What is the power of the Tribunal for homebuyers’ claim and what is the date for calculating liquidated ascertained damages for late delivery of vacant possession of a property?
GJH AVENUE SDN BHD V TRIBUNAL TUNTUTAN PEMBELI RUMAH, KEMENTERIAN KESEJAHTERAAN BANDAR, PERUMAHAN DAN KERAJAAN TEMPATAN & ORS AND OTHER APPEALS  1 LNS 1184
- Ong See Siew and Ong See Ping (“Purchasers”) had purchased three (3) bungalow units of a project from GJH Avenue Sdn Bhd (“Developer”) and the parties executed a sale and purchase agreement in respect of each of the units.
- Pursuant to Clause 22 of the sale and purchase agreement (“SPA”) of one (1) of the bungalow (“Bungalow”), vacant possession of the Bungalow was to be delivered within 24 months from the date of the SPA.
- As the SPA was signed on 13 February 2012 and vacant possession of the Bungalow was issued on 14 February 2014, the Developer took the stand that they were only two (2) days late in delivering the vacant possession of the Bungalow.
- The Developer made payment for damages for late delivery of vacant possession of the Bungalow amounting to RM220.60, which payment was duly accepted by the Purchasers without any dispute or protest.
- 5 years later however, the Purchasers filed their claim at the office of the Tribunal for Homebuyer Claims (“Tribunal”) for liquidated ascertained damages (“LAD”) against the Developer for a higher sum.
- At the end of the hearing, the Tribunal held that although Clause 22 of the SPA provides that vacant possession is to be delivered within 24 months from the date of the SPA, the date to be taken into consideration to calculate LAD is the date on which the booking fee was paid, which was much earlier prior to the date of the SPA and awarded a further sum of RM12,353-76 as LAD for late delivery of vacant possession of the Bungalow.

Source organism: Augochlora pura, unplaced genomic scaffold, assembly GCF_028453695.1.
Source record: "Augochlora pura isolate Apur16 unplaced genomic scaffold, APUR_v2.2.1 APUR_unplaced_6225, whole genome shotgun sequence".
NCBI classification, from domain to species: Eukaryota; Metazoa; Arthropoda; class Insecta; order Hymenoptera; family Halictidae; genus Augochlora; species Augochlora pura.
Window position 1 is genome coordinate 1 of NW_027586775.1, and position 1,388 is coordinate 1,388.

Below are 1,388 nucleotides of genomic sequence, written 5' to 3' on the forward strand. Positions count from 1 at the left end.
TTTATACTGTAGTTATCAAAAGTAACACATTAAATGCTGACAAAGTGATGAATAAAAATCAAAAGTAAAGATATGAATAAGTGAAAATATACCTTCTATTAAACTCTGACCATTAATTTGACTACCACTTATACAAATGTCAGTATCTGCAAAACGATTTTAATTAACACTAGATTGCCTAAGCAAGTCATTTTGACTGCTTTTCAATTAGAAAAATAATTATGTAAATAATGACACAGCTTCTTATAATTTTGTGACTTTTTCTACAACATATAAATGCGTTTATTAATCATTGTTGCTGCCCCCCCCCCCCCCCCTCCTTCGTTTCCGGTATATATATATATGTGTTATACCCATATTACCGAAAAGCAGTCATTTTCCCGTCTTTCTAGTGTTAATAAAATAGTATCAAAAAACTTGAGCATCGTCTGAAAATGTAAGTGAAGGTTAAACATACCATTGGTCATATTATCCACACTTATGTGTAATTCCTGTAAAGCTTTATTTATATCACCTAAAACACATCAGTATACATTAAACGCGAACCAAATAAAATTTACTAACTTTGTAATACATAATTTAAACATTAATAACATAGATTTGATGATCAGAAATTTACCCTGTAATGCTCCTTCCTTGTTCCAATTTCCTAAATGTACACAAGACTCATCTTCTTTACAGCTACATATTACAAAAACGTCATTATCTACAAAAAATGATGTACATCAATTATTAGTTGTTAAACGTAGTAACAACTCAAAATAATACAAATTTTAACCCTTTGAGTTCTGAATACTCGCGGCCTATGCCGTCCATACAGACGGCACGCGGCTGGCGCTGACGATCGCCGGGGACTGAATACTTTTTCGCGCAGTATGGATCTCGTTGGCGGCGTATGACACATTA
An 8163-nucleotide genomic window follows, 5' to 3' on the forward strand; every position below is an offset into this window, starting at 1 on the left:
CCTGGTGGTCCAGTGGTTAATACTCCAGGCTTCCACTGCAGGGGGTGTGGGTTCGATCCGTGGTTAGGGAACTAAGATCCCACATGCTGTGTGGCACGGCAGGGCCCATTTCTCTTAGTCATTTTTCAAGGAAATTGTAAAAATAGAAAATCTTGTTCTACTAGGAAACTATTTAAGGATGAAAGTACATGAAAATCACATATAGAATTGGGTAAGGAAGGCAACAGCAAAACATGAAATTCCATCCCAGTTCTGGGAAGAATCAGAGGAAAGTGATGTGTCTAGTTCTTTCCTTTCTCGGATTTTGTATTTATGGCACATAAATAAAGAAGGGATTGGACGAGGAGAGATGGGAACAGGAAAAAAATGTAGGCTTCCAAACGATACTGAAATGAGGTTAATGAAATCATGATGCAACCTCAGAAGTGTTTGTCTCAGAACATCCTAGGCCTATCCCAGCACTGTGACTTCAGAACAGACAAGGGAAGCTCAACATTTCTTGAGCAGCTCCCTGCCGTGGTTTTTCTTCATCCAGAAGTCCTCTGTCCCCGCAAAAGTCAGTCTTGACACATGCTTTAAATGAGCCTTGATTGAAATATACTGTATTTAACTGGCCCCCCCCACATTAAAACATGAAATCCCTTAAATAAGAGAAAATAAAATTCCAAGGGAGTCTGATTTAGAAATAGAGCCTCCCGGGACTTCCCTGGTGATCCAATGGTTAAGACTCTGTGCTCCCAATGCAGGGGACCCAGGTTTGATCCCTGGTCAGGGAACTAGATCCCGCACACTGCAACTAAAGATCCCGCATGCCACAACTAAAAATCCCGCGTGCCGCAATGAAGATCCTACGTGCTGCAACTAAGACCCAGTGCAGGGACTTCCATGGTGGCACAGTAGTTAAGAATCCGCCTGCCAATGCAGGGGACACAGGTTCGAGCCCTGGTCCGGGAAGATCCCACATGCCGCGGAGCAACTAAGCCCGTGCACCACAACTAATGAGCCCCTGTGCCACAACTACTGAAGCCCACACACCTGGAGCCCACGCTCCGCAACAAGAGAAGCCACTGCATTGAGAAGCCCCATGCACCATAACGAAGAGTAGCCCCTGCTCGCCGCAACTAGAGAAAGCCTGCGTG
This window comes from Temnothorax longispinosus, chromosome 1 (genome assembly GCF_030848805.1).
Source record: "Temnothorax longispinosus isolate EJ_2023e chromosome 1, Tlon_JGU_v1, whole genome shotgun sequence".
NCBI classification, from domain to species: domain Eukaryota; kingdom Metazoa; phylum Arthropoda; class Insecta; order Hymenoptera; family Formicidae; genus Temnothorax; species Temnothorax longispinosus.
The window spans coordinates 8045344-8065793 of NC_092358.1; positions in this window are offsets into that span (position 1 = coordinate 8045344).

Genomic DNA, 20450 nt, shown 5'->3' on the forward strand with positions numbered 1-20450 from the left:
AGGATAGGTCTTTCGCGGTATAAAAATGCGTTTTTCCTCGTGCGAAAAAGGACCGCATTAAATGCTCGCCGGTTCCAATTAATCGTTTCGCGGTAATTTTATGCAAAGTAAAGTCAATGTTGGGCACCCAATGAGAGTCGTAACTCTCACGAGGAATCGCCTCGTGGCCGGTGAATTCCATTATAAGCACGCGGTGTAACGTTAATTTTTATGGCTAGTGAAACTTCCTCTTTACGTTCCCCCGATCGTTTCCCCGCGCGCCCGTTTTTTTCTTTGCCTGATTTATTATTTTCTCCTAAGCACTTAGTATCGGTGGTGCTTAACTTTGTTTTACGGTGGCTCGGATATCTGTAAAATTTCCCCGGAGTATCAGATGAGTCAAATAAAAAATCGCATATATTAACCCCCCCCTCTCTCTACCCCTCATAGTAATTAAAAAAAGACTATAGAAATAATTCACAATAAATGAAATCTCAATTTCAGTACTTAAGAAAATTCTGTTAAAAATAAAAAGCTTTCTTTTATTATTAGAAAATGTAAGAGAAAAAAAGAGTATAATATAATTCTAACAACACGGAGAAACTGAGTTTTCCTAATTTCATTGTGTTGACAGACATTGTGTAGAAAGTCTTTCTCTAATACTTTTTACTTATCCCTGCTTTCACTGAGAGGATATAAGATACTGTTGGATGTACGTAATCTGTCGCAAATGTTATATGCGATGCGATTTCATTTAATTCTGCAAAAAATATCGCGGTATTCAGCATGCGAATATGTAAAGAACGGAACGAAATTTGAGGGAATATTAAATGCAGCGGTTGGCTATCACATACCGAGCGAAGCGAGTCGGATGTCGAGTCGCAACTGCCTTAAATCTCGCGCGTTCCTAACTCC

- Dissatisfied with the award, the Developer filed a judicial review application at the High Court to quash the entire decision of the Tribunal.
- The High Court found that the Tribunal had neither committed any illegality nor was its decision irrational and found that the Tribunal had correctly applied the law to the facts in making the award.
- The Developer appealed to the Court of Appeal.
COURT OF APPEAL DECISION – APPEAL ALLOWED!
The Court of Appeal found that as Clause 22 of the SPA is very clear and unambiguous, the Tribunal should not have been roaming over the authorities to interpret it but to simply apply the provision as it is. The Court of Appeal therefore found that the Tribunal had acted beyond its scope of lawful powers and had committed a statutory breach which tantamount to an error of law and had acted ultra vires. As a consequence, thereof, the award of the Tribunal was tainted with illegality and the High Court judge had erred in affirming the decision of the Tribunal. The award of the Tribunal was set aside.